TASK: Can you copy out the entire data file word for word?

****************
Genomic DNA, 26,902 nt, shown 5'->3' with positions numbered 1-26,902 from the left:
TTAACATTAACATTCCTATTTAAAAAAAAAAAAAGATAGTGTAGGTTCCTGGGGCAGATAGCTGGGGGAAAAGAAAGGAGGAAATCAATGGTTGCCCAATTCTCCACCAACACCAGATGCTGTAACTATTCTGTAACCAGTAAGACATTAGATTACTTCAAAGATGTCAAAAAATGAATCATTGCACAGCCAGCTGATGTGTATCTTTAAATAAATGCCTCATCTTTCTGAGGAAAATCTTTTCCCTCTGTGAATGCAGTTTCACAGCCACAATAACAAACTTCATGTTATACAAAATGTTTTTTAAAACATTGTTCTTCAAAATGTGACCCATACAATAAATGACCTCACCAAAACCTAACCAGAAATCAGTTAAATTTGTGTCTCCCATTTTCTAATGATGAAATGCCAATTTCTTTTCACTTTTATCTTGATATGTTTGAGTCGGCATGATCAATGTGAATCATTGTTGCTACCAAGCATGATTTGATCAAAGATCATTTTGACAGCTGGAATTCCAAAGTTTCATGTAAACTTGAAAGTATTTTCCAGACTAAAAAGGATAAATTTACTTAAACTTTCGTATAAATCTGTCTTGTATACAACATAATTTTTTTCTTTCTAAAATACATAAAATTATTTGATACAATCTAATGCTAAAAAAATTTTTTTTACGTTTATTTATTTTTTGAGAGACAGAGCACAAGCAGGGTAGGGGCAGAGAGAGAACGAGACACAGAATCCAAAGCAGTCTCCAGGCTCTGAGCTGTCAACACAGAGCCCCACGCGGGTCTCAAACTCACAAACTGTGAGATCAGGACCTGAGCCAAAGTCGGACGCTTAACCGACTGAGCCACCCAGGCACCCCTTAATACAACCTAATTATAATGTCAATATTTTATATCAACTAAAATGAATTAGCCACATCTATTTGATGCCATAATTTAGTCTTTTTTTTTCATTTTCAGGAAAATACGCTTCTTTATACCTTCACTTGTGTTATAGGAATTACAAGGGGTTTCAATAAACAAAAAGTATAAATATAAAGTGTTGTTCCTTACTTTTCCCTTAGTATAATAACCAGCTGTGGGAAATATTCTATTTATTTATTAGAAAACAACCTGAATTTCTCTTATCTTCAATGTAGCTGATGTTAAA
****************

Genomic DNA, 26,902 nt, shown 5'->3' with positions numbered 1-26,902 from the left:
TTAACATTAACATTCCTATTTAAAAAAAAAAAAAGATAGTGTAGGTTCCTGGGGCAGATAGCTGGGGGAAAAGAAAGGAGGAAATCAATGGTTGCCCAATTCTCCACCAACACCAGATGCTGTAACTATTCTGTAACCAGTAAGACATTAGATTACTTCAAAGATGTCAAAAAATGAATCATTGCACAGCCAGCTGATGTGTATCTTTAAATAAATGCCTCATCTTTCTGAGGAAAATCTTTTCCCTCTGTGAATGCAGTTTCACAGCCACAATAACAAACTTCATGTTATACAAAATGTTTTTTAAAACATTGTTCTTCAAAATGTGACCCATACAATAAATGACCTCACCAAAACCTAACCAGAAATCAGTTAAATTTGTGTCTCCCATTTTCTAATGATGAAATGCCAATTTCTTTTCACTTTTATCTTGATATGTTTGAGTCGGCATGATCAATGTGAATCATTGTTGCTACCAAGCATGATTTGATCAAAGATCATTTTGACAGCTGGAATTCCAAAGTTTCATGTAAACTTGAAAGTATTTTCCAGACTAAAAAGGATAAATTTACTTAAACTTTCGTATAAATCTGTCTTGTATACAACATAATTTTTTTCTTTCTAAAATACATAAAATTATTTGATACAATCTAATGCTAAAAAAATTTTTTTTACGTTTATTTATTTTTTGAGAGACAGAGCACAAGCAGGGTAGGGGCAGAGAGAGAACGAGACACAGAATCCAAAGCAGTCTCCAGGCTCTGAGCTGTCAACACAGAGCCCCACGCGGGTCTCAAACTCACAAACTGTGAGATCAGGACCTGAGCCAAAGTCGGACGCTTAACCGACTGAGCCACCCAGGCACCCCTTAATACAACCTAATTATAATGTCAATATTTTATATCAACTAAAATGAATTAGCCACATCTATTTGATGCCATAATTTAGTCTTTTTTTTTCATTTTCAGGAAAATACGCTTCTTTATACCTTCACTTGTGTTATAGGAATTACAAGGGGTTTCAATAAACAAAAAGTATAAATATAAAGTGTTGTTCCTTACTTTTCCCTTAGTATAATAACCAGCTGTGGGAAATATTCTATTTATTTATTAGAAAACAACCTGAATTTCTCTTATCTTCAATGTAGCTGATGTTAAA